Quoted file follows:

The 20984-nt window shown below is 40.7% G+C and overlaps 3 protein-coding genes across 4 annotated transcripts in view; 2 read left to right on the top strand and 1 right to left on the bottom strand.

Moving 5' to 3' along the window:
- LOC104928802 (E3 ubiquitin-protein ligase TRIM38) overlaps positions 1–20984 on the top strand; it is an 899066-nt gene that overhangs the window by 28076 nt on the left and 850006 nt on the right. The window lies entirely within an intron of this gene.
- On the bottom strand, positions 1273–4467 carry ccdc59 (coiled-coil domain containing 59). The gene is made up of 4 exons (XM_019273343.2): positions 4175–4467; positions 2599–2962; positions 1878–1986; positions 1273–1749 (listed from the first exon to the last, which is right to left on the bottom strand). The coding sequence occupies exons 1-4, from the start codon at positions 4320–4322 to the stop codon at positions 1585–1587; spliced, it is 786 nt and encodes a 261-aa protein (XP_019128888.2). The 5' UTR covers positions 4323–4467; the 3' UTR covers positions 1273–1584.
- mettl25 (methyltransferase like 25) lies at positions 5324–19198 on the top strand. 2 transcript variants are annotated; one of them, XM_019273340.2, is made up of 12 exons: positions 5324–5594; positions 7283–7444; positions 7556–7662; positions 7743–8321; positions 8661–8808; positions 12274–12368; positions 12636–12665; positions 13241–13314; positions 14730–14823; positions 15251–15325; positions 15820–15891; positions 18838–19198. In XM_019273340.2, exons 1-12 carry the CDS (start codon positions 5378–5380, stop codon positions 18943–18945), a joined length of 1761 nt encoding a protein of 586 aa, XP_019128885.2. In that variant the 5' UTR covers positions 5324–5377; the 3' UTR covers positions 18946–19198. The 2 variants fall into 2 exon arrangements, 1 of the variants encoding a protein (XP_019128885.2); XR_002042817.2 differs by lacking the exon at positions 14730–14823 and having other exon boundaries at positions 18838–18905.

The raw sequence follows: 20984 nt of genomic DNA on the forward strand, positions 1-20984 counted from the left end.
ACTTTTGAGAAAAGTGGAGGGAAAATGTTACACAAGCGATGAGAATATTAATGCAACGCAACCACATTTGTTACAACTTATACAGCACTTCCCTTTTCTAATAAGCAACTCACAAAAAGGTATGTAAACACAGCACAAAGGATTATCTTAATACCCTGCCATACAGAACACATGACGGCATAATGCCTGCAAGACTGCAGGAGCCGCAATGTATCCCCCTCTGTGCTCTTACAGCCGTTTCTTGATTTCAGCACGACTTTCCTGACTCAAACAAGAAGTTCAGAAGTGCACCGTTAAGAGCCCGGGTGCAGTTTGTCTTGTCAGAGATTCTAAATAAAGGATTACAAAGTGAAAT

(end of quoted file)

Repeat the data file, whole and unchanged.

The 20984-nt window shown below is 40.7% G+C and overlaps 3 protein-coding genes across 4 annotated transcripts in view; 2 read left to right on the top strand and 1 right to left on the bottom strand.

Moving 5' to 3' along the window:
- LOC104928802 (E3 ubiquitin-protein ligase TRIM38) overlaps positions 1–20984 on the top strand; it is an 899066-nt gene that overhangs the window by 28076 nt on the left and 850006 nt on the right. The window lies entirely within an intron of this gene.
- On the bottom strand, positions 1273–4467 carry ccdc59 (coiled-coil domain containing 59). The gene is made up of 4 exons (XM_019273343.2): positions 4175–4467; positions 2599–2962; positions 1878–1986; positions 1273–1749 (listed from the first exon to the last, which is right to left on the bottom strand). The coding sequence occupies exons 1-4, from the start codon at positions 4320–4322 to the stop codon at positions 1585–1587; spliced, it is 786 nt and encodes a 261-aa protein (XP_019128888.2). The 5' UTR covers positions 4323–4467; the 3' UTR covers positions 1273–1584.
- mettl25 (methyltransferase like 25) lies at positions 5324–19198 on the top strand. 2 transcript variants are annotated; one of them, XM_019273340.2, is made up of 12 exons: positions 5324–5594; positions 7283–7444; positions 7556–7662; positions 7743–8321; positions 8661–8808; positions 12274–12368; positions 12636–12665; positions 13241–13314; positions 14730–14823; positions 15251–15325; positions 15820–15891; positions 18838–19198. In XM_019273340.2, exons 1-12 carry the CDS (start codon positions 5378–5380, stop codon positions 18943–18945), a joined length of 1761 nt encoding a protein of 586 aa, XP_019128885.2. In that variant the 5' UTR covers positions 5324–5377; the 3' UTR covers positions 18946–19198. The 2 variants fall into 2 exon arrangements, 1 of the variants encoding a protein (XP_019128885.2); XR_002042817.2 differs by lacking the exon at positions 14730–14823 and having other exon boundaries at positions 18838–18905.

The raw sequence follows: 20984 nt of genomic DNA on the forward strand, positions 1-20984 counted from the left end.
ACTTTTGAGAAAAGTGGAGGGAAAATGTTACACAAGCGATGAGAATATTAATGCAACGCAACCACATTTGTTACAACTTATACAGCACTTCCCTTTTCTAATAAGCAACTCACAAAAAGGTATGTAAACACAGCACAAAGGATTATCTTAATACCCTGCCATACAGAACACATGACGGCATAATGCCTGCAAGACTGCAGGAGCCGCAATGTATCCCCCTCTGTGCTCTTACAGCCGTTTCTTGATTTCAGCACGACTTTCCTGACTCAAACAAGAAGTTCAGAAGTGCACCGTTAAGAGCCCGGGTGCAGTTTGTCTTGTCAGAGATTCTAAATAAAGGATTACAAAGTGAAAT